THERE had been times when manager Billy McNeill was unable to disguise

his annoyance when he heard it suggested that Frank McAvennie was

growing restless. The striker, we were all led to believe, would be

staying at Parkhead. The player himself had made it known he wanted to

remain with Celtic.

All, however, was not sweetness and light. McNeill, forced by

McAvennie's outburst after having been left out of the team which won

1-0 at Tynecastle on Saturday, has opened up. A sorry tale is revealed.

McAvennie, it transpires, is not merely restless. He already may have

packed his bags. Apparently he has worn a track in the carpet leading to

McNeill's office where, the manager said, the player has been an almost

weekly visitor in search of a move.

''I've had four written transfer requests from him since August,''

revealed McNeill. It transpires now that the player could be given his

wish, and his former club, West Ham, are anxious to buy him back. They

are likely to encounter stiff opposition from others such as Arsenal.

Naturally, Celtic's supporters, who have had to endure the departures

of splendid players such as Charlie Nicholas, Maurice Johnston and Brian

McClair in recent times, will be distraught. There even may be anger.

However, if McAvennie, who was bought from West Ham a couple of

seasons ago, is determined to pursue the ball elsewhere, there is little

the Parkhead club can do about it other than demand a suitable transfer

fee, as the striker is under contract until the end of next season.

Even if McNeill and the player were unwilling before now to admit

there were difficulties, it has been obvious that a degree of unrest

existed. McAvennie has another life in the south which he has been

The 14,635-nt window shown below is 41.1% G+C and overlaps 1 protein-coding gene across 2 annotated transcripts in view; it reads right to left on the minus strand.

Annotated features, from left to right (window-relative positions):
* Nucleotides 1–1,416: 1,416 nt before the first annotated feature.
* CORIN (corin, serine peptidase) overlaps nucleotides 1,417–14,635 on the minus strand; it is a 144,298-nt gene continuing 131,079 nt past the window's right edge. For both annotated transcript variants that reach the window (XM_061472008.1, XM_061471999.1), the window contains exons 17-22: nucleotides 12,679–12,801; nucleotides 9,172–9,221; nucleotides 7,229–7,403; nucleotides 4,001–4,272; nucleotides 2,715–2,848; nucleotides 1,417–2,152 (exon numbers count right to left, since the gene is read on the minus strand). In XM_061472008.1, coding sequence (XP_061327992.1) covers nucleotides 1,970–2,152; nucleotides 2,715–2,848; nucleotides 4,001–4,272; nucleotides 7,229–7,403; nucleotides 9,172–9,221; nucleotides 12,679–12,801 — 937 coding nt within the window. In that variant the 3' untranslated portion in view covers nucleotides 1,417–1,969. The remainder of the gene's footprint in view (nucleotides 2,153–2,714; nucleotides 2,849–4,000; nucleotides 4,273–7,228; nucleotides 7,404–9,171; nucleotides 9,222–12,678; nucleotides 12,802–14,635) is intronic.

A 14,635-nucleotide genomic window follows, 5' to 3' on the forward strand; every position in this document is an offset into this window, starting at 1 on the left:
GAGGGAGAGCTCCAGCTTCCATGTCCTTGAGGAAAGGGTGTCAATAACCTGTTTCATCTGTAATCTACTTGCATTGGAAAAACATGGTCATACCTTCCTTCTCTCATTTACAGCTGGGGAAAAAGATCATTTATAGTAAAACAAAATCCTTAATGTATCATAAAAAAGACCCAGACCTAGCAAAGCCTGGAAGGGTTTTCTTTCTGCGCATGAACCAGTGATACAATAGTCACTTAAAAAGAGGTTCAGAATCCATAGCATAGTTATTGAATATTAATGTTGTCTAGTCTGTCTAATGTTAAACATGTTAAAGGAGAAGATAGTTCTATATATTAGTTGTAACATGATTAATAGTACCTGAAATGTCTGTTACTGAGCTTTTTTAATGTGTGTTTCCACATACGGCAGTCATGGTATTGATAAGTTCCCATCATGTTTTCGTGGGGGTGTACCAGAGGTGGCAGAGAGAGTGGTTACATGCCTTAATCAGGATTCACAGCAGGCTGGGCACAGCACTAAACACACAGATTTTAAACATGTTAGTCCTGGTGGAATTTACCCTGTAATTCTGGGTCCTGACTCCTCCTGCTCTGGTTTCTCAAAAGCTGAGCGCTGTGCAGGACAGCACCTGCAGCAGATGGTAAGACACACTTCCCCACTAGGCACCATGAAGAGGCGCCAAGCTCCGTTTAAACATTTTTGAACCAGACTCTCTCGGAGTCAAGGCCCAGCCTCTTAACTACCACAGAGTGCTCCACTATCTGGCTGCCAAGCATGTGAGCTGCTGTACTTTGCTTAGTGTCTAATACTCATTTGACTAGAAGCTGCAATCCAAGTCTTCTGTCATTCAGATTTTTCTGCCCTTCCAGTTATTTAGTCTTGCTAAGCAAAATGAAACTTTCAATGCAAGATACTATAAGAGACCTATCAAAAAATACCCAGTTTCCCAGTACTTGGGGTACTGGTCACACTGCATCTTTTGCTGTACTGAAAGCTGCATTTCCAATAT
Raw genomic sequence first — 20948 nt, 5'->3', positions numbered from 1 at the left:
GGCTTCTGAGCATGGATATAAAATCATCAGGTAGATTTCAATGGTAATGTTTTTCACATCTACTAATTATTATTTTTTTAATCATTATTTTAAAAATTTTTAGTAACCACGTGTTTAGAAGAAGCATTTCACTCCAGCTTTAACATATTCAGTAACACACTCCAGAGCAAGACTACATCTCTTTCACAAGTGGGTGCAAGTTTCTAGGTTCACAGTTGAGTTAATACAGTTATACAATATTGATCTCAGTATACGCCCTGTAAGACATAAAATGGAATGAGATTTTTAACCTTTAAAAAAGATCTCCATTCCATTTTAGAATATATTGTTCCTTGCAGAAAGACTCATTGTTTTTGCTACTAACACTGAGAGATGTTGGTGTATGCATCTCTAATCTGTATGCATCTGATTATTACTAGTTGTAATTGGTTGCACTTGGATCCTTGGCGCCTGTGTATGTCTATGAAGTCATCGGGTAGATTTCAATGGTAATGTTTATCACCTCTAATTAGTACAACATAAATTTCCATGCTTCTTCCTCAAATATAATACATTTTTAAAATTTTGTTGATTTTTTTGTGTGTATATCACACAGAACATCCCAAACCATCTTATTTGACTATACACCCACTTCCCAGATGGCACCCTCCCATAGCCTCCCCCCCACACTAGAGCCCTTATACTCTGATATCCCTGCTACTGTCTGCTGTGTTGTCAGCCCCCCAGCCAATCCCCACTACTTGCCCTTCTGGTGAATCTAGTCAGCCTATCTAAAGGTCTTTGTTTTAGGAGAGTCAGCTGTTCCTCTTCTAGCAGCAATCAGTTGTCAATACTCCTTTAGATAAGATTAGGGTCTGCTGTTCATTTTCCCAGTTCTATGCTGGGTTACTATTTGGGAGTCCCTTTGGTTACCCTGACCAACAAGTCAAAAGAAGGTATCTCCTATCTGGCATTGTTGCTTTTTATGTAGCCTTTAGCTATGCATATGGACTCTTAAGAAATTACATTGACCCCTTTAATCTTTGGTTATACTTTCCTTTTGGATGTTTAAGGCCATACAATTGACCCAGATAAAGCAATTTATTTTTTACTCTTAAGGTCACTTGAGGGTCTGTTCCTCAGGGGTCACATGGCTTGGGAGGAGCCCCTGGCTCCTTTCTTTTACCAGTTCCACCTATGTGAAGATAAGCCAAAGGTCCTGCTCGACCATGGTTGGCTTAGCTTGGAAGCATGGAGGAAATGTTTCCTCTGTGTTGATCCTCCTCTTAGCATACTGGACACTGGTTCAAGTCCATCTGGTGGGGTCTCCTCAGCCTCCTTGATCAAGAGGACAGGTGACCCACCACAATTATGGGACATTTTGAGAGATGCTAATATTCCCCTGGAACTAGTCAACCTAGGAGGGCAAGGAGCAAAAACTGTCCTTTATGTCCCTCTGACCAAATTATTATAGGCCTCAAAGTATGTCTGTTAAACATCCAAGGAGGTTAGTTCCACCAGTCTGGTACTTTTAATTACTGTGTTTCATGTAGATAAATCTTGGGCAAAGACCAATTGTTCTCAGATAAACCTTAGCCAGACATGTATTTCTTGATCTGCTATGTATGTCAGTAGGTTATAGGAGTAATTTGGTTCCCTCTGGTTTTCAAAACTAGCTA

unable to resist, but even so, he gave everything for Celtic's cause as

soon as he heard a referee's whistle. The manager admits to being a fan

of his abilities, and obviously will make every effort to solve any

problems the player may have.

Nevertheless, a man can take only so much, and McNeill's revelations

suggest he has put up with more than most. According to the manager, his

player, who said he was ill, did not turn up for work last Monday and

was included in the reserve team for a game against Motherwell after

having completed a light training session on Tuesday.

An ankle injury was reported on Wednesday and McAvennie had treatment,

but he failed to show for an afternoon session, as he had been

instructed to do. On Thursday he said he was ill, and after having

spoken to the doctor, McNeill decided not to risk the player on


This is McNeill's account of the background to McAvennie' public

announcement that he was fit, physically and mentally, to play against


McNeill suspects moves behind the scenes designed to clear the way for

McAvennie to leave Parkhead, but naturally enough, neither the player

nor his agent, Bill McMurdo, would associate themselves with such


Whatever the outcome of this distasteful business, the real losers

will be those who follow Celtic faithfully. They are tired of hearing

players pledge themselves to the cause. It is time more professional

footballers kept their word.

Of course, they are entitled to earn as much as they can from the

game, but some are becoming like mercenaries. If every one of them

turned to mammon the game would be up very quickly. It is a game of high

finance, but also one of loyalty.

The advent of the agent

is something most managers dislike, but perhaps if directors had not

been so willing for so many years to hoodwink unsuspecting young talents

into signing away the best years of their lives for little reward,

football might not now be dealing with smooth-talkers.

The arrival of agents also might be a sad reflection on the

footballer's ability to think for himself, but whether or not any of us

like it, they have become part of the big-time game.